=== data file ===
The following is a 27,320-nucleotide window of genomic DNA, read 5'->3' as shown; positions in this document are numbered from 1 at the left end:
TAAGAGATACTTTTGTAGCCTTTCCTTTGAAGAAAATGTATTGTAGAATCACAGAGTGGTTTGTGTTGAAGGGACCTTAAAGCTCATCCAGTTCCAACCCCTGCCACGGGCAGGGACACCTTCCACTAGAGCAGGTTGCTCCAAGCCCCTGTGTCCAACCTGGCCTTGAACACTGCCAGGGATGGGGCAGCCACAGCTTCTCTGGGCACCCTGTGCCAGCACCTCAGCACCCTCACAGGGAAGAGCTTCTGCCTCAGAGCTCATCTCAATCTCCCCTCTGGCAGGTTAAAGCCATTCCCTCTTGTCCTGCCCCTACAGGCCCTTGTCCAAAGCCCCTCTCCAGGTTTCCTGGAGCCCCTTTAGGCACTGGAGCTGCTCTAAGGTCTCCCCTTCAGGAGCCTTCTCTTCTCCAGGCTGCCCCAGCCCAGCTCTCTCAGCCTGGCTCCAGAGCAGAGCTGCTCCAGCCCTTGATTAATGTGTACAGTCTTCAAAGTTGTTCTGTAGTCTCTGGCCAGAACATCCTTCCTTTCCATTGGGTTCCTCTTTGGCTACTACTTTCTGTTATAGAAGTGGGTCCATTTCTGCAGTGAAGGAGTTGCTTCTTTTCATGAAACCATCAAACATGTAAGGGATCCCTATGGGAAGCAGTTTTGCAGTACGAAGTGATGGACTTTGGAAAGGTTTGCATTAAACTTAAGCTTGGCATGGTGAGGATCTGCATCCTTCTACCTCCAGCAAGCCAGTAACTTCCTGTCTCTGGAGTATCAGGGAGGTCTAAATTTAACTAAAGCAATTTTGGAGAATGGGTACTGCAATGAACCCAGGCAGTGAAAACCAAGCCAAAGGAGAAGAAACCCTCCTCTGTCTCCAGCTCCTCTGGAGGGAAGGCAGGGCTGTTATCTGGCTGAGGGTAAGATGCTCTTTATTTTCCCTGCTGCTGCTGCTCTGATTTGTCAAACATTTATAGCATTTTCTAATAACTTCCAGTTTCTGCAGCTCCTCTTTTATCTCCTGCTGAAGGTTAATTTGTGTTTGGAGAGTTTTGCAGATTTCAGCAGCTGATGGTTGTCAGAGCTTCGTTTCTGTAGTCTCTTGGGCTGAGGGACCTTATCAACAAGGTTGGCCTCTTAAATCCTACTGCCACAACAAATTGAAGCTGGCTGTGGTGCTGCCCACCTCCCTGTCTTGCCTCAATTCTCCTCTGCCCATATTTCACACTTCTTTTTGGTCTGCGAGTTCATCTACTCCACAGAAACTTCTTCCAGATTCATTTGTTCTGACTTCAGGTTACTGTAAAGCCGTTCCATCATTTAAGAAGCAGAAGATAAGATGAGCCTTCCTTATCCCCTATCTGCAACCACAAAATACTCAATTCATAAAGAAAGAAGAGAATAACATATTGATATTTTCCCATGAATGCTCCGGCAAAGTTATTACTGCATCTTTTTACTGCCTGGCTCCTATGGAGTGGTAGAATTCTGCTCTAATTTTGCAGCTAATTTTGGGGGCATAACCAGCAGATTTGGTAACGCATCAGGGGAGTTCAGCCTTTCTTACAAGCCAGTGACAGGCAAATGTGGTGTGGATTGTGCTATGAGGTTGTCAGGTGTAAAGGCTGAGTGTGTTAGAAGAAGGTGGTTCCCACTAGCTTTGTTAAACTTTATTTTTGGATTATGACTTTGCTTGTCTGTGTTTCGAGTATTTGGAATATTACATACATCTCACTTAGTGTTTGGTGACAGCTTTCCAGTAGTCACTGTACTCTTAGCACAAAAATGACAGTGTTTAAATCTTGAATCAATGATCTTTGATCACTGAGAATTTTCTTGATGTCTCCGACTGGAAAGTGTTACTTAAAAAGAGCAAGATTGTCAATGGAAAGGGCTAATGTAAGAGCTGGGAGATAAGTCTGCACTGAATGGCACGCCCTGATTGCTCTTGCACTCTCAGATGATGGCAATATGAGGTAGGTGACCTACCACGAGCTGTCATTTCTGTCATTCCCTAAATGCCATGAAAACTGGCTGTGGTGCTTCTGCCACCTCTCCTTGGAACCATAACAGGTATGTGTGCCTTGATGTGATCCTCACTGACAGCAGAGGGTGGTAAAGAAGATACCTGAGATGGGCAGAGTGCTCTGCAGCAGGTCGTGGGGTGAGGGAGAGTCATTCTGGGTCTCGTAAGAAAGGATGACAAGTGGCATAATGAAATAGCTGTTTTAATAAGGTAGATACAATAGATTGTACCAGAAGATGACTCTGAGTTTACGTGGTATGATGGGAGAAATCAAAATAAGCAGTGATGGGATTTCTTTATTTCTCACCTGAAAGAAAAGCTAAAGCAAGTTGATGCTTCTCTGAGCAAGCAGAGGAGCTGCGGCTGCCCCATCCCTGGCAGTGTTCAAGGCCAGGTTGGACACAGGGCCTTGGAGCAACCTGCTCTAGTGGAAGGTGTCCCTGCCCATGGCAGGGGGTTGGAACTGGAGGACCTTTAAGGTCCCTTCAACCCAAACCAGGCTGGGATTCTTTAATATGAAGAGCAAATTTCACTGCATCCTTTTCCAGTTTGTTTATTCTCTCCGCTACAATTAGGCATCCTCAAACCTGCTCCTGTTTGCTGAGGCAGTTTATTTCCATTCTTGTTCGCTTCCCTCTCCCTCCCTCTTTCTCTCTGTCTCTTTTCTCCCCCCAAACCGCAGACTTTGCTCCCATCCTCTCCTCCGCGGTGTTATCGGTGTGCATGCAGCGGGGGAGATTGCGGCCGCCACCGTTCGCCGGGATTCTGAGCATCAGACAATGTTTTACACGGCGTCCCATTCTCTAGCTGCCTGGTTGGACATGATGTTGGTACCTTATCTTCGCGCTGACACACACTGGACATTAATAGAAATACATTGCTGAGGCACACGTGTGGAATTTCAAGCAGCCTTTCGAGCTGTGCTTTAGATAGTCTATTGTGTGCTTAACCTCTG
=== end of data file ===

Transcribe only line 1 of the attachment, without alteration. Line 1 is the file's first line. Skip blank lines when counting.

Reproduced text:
The following is a 27,320-nucleotide window of genomic DNA, read 5'->3' as shown; positions in this document are numbered from 1 at the left end: